While many car accidents are caused by driver error, some are caused by defective automobile parts. Part of the automobile accident claim process is determining the real cause of an accident. Lately there has been no shortage of defective car recalls. Consider the following:
In June, General Motors (GM) recalled its compact Chevrolet Cruze car. Covering 2011 and 2012 vehicles, the recall affects 475,000 cars of this best-selling model. Sold in the United States, Canada and Israel, cars subject to recall may drip hot fluid like oil or transmission fluid on a plastic engine cover, leading to engine fire. Around 30 engine fires were reported prior to the recall ¾ including two cases where vehicles were engulfed and destroyed by flame.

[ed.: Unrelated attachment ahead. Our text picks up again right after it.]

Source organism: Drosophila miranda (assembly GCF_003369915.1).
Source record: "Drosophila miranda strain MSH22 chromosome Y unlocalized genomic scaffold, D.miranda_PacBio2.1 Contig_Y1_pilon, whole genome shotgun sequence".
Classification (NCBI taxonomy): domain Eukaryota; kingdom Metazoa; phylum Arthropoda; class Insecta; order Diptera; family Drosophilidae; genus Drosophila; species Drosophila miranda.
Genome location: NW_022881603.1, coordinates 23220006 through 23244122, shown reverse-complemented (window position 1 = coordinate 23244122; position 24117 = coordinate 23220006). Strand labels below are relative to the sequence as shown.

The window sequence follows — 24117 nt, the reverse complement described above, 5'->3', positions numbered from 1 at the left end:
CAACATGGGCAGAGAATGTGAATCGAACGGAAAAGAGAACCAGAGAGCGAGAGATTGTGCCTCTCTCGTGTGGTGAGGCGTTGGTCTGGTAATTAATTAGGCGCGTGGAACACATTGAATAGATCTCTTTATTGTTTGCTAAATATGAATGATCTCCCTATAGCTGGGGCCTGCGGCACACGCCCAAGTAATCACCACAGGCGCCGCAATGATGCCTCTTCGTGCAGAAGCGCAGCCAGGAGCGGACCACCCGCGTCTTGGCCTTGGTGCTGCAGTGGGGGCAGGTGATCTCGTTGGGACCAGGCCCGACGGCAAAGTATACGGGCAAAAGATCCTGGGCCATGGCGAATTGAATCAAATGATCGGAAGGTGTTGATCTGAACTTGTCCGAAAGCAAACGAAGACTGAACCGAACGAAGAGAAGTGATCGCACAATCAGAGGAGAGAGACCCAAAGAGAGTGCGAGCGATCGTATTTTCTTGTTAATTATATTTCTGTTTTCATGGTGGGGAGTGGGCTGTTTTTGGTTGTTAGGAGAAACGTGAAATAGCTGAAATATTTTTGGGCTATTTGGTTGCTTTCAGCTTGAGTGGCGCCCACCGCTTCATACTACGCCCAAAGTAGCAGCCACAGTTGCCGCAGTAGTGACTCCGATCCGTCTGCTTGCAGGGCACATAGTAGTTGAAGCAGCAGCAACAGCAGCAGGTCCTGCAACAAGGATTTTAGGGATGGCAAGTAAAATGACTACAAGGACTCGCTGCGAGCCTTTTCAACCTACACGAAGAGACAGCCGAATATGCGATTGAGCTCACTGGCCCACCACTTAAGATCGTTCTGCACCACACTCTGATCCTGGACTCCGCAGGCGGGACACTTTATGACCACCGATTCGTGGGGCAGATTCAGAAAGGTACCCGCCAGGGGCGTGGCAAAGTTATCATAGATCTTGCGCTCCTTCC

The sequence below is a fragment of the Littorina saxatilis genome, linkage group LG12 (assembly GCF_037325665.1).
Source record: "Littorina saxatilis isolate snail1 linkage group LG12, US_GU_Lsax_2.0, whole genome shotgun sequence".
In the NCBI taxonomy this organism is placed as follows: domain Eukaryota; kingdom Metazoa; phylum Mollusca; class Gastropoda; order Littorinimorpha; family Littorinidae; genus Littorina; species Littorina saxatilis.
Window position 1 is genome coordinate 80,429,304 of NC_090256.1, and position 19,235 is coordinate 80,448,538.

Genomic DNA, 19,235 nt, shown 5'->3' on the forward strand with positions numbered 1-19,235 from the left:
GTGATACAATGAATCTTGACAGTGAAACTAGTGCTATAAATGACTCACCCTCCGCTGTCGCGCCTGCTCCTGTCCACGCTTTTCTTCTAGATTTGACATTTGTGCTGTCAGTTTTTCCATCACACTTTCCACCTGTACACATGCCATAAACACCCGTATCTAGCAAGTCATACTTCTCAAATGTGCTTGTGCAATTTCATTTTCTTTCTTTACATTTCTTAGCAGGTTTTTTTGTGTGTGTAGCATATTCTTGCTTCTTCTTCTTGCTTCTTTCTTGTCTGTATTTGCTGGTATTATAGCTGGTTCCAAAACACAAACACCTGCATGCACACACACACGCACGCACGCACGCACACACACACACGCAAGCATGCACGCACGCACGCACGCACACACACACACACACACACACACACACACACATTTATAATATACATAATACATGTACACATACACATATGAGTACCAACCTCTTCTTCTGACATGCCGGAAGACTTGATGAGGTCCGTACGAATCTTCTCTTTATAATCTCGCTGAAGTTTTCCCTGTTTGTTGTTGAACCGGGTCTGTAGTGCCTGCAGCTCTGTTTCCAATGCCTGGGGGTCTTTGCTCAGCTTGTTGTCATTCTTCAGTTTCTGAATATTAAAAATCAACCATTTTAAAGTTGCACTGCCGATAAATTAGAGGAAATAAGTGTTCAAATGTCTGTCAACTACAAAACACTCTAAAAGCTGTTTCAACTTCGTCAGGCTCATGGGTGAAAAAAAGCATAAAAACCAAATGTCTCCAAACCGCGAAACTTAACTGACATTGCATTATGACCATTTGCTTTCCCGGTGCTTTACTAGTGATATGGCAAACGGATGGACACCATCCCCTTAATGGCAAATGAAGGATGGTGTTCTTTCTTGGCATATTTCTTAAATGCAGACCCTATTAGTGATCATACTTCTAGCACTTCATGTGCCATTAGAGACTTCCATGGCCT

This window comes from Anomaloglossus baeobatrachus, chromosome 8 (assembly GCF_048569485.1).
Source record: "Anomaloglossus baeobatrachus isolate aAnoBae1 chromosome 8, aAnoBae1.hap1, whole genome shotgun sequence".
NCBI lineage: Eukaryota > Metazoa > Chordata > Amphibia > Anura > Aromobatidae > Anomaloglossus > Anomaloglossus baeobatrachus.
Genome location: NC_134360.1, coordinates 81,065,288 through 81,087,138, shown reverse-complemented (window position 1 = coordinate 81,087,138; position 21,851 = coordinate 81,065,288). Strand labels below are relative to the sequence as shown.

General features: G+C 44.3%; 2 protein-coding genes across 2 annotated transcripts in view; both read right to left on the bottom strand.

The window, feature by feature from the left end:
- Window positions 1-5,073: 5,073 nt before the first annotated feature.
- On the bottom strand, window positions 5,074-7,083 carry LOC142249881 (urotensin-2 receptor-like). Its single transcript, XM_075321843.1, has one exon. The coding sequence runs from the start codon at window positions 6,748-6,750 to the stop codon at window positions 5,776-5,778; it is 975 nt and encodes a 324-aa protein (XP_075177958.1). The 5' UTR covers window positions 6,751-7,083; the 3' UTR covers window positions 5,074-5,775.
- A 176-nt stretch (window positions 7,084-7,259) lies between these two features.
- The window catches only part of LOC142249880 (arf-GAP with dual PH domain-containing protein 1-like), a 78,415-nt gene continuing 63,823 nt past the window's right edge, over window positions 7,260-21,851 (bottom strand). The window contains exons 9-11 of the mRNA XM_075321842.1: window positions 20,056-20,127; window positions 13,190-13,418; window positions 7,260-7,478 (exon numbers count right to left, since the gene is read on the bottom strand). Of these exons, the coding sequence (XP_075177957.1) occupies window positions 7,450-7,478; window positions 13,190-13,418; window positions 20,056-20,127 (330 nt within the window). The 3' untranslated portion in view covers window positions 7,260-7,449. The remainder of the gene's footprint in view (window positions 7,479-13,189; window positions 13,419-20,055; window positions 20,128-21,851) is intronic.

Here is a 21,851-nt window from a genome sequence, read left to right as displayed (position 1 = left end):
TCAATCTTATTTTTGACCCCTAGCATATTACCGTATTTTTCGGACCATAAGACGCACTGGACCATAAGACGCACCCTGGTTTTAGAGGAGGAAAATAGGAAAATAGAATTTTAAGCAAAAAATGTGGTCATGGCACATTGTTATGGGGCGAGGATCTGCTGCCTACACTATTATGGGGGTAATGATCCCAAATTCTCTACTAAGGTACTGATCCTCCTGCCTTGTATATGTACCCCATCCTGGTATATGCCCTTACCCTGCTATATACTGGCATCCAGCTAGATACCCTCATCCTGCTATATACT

After several collisions and injury, GM recalled more than 400,000 Pontiac, Chevrolet and Saturn cars in September to address faulty transmission cables. While the car appears to be in park, the engine may still engage, allowing the vehicle to roll or move, even with the engine turned off.
In December, Ford recalled its 2013 Escape SUV and Fusion vehicles due to high engine temperatures leading to fire. A repair process and parts are not yet available and owners are urged to park their vehicles and obtain alternative free transportation from their dealers.
Driving safely is difficult enough without defective automobiles. If you suffer injury, get medical help and good legal advice from a New Jersey personal injury attorney.